But the message I like to leave with people is that they should dream big, work hard, put the resources behind what they’re trying to achieve, and then we can do anything, whether it’s going to Mars or curing cancer.  We just have to dream big.

SATYA NADELLA:  Thank you so much, Captain Kelly.

SCOTT KELLY:  My pleasure.

SATYA NADELLA:  Such a pleasure.  Thank you very much.  (Cheers, applause.)

It’s really the stories like Captain Kelly’s and NASA’s that inspire us in everything we do at Microsoft.

Our mission is to empower every person and every organization on the planet to achieve more.

For us, it starts by thinking about people and even institutions as really first-class when we think about how technology can shape our society.

We think about this at a global scale.  And most importantly, we think about the success our customers can have with technology.  We think about building technology so that others can build technology and make things happen.

And, of course, we realize that this is not just us.  We have many partners.  In fact, right here at Envision, you can see the ecosystem, that platform approach that we as a company have always taken to ensure that what we build can get amplified, and more importantly, be delivered in ways that you can succeed with.

We’re going to realize this mission in this mobile-first, cloud-first world by really going boldly and innovating in three key areas.

The first area that we’re very focused on is more-personal computing.  Think about this.  In the years to come, as part of our lives, we’re going to have more computing, not less.  You’re going to have sensors in your living room and in your conference rooms that are capable of general-purpose compute.  We’re going to have small screens, large screens, you’re going to have HoloLens.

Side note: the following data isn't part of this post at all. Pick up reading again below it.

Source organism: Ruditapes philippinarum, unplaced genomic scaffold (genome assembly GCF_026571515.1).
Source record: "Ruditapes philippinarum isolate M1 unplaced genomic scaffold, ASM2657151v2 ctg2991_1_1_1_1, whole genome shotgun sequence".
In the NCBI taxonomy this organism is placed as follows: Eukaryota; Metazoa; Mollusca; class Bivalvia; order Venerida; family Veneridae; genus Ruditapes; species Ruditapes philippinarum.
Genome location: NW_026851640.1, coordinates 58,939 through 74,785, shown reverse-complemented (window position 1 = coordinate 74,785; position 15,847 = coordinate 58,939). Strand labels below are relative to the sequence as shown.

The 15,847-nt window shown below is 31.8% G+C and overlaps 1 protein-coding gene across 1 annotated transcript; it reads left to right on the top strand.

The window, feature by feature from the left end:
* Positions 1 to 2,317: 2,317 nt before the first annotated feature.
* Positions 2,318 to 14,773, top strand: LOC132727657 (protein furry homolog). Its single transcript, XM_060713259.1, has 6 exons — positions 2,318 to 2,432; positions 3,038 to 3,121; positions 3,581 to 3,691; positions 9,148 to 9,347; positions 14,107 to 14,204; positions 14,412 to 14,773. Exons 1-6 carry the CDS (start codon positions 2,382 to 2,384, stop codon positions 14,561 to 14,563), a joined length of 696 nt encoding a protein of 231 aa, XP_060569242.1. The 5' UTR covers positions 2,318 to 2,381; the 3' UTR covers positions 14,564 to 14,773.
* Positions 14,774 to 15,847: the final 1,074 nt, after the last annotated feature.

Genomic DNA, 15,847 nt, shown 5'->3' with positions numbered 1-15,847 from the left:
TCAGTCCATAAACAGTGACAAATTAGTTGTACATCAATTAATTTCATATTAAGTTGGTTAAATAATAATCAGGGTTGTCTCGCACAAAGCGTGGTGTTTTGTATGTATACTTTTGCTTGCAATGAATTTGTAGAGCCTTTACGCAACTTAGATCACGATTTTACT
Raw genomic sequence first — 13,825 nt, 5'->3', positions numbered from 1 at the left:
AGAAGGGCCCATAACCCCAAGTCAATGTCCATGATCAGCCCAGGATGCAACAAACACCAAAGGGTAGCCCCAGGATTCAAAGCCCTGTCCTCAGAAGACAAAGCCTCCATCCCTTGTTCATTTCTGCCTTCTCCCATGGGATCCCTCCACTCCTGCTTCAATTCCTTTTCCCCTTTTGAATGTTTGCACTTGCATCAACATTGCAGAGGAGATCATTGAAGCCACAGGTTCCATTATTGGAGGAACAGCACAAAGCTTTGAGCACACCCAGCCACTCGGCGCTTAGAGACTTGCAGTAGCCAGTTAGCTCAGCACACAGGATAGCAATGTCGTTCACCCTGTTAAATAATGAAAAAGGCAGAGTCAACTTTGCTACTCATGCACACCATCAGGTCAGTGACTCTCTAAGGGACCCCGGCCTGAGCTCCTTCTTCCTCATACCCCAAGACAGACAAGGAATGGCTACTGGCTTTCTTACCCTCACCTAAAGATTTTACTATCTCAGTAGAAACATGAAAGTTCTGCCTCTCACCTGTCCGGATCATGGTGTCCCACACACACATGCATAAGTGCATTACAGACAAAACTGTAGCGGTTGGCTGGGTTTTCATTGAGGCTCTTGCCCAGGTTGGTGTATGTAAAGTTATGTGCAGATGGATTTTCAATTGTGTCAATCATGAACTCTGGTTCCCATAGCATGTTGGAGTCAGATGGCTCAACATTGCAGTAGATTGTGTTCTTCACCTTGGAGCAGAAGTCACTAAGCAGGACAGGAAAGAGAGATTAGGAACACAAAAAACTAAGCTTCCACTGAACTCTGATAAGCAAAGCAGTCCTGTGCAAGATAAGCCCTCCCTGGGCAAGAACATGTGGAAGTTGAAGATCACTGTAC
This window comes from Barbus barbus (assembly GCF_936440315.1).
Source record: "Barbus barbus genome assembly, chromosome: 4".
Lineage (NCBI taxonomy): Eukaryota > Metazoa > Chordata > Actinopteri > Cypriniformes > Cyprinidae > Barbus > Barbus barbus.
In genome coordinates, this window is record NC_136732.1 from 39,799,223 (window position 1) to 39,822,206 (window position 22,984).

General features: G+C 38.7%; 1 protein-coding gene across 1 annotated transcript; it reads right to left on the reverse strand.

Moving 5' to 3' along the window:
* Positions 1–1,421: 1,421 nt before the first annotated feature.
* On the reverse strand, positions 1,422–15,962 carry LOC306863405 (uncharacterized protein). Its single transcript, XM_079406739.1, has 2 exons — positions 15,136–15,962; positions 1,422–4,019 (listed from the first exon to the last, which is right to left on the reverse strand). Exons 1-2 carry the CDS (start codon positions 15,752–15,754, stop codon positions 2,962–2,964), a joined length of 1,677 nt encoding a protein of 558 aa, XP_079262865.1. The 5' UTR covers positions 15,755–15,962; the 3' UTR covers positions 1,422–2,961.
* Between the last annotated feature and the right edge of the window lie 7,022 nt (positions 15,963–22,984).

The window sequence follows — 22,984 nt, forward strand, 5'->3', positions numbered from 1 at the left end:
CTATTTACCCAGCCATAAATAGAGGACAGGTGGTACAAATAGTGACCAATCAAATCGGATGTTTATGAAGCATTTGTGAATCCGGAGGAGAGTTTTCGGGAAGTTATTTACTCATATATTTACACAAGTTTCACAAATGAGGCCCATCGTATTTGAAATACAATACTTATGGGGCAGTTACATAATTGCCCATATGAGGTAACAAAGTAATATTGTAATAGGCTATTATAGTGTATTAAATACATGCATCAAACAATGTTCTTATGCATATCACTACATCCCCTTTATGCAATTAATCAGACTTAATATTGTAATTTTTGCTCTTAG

So there’s going to be ubiquitous computing all around us.  And what will matter is the mobility of the human experience across all of this computing.  That means your applications, your data need to transcend all of this computing.

So it’s not going to be about mobility of one device, but it’s the mobility of the human experience across all devices.  And that’s what we’ve set out to do with Windows 10, building out this one platform that is from IoT to HoloLens.

The second area of focus for us is reinventing productivity and business process.  Because if you think about it, with all of this abundance of technology, what is still scarce is human attention and time.  And our goal in terms of reinventing productivity and business process is to help you reclaim that time, deploy your focus on things that matter the most to you and your organization.

And to do that, in fact, we want to bring your communications productivity tools with business process because those seams are where a lot of time is wasted.

And the third area of focus for us is around building out the cloud infrastructure.  And more specifically, we think that in this new age, data is the currency.  And so we want you to be able to take the data assets that you have and convert it into intelligence and intelligent action and insight.

So that’s really the purpose of all of this cloud infrastructure, so that you can reason over large-scale data and turn it into intelligence.

These are the three interconnected ambitions we have that help deliver your digital transformation.  It’s really not about our ambitions, but it’s the application of our ambitions so that we can deliver digital transformation for you.